As Fathers and Felons: Explaining the Effects of Current and Recent Incarceration on Major Depression
Kristin Turney, University of California, Irvine
Christopher Wildeman, Yale University
Jason Schnittker, University of Pennsylvania
Dramatic increases in the American imprisonment rate since the mid-1970s have important implications for the life chances of marginal men, including for their health. In this article, we extend this research by considering the effects of incarceration on the risk of major depression using data from the Fragile Families and Child Wellbeing Study (N = 3,107). Results show substantial effects of current and recent incarceration on the risk of major depression across a variety of modeling strategies, suggesting both immediate and short-term implications. In addition, the results show the well-known effects of incarceration on socioeconomic status and family functioning partly explain these effects, suggesting the link between incarceration and mental health depends heavily on the effects of incarceration on economic and social reintegration, not only the direct psychological effects of confinement per se.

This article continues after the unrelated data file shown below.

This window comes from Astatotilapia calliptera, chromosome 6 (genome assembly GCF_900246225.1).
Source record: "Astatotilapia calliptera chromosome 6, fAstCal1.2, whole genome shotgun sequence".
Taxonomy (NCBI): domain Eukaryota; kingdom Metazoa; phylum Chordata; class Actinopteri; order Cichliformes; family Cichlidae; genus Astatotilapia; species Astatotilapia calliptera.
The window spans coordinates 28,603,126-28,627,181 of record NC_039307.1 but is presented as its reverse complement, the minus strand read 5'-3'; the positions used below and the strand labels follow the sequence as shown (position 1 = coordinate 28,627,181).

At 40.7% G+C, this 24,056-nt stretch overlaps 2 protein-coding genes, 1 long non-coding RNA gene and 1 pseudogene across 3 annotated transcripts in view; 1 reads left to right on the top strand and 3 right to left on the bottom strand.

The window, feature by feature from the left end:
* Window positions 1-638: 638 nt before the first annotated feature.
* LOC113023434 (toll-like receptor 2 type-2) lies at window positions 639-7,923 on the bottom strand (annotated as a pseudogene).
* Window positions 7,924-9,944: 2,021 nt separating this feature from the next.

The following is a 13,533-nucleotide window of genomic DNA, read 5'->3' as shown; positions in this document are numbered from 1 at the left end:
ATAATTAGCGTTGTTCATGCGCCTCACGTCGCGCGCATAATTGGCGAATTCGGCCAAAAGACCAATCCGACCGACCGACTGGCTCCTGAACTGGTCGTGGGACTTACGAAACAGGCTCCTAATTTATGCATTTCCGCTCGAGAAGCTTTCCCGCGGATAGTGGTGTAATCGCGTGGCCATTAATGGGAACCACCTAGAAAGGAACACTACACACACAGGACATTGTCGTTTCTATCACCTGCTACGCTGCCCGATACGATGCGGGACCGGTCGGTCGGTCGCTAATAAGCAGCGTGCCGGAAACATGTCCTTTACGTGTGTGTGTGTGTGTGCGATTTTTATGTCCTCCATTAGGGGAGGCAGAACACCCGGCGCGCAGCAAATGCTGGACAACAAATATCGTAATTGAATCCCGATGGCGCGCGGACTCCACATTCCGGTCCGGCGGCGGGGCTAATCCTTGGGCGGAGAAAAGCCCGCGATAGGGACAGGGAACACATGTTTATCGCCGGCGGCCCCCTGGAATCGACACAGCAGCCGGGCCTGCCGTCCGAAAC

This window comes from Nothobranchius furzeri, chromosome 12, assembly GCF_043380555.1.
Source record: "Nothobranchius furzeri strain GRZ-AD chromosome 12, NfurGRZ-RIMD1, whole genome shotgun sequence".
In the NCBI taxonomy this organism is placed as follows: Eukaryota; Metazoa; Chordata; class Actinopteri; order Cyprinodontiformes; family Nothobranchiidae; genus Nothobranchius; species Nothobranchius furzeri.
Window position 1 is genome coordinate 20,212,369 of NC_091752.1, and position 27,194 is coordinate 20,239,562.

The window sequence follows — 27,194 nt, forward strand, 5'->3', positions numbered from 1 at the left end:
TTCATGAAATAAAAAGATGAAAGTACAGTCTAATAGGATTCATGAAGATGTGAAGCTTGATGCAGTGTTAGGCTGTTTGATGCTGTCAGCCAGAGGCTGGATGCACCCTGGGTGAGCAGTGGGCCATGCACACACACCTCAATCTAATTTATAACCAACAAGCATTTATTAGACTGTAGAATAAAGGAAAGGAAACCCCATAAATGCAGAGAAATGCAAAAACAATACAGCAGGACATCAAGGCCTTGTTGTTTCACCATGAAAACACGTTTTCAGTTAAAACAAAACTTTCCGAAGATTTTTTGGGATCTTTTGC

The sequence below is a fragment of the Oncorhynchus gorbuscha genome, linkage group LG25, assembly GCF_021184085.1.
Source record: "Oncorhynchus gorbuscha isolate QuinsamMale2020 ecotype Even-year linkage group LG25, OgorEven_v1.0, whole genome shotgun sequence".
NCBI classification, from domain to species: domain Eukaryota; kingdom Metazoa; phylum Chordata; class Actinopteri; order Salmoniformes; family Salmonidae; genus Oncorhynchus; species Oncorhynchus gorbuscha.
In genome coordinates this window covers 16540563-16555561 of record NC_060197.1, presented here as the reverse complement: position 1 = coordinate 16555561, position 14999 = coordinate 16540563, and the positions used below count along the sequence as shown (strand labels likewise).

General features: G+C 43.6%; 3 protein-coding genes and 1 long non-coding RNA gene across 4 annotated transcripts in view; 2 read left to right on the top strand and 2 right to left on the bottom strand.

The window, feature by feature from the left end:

Presented in Session 24: Demography of Mental Health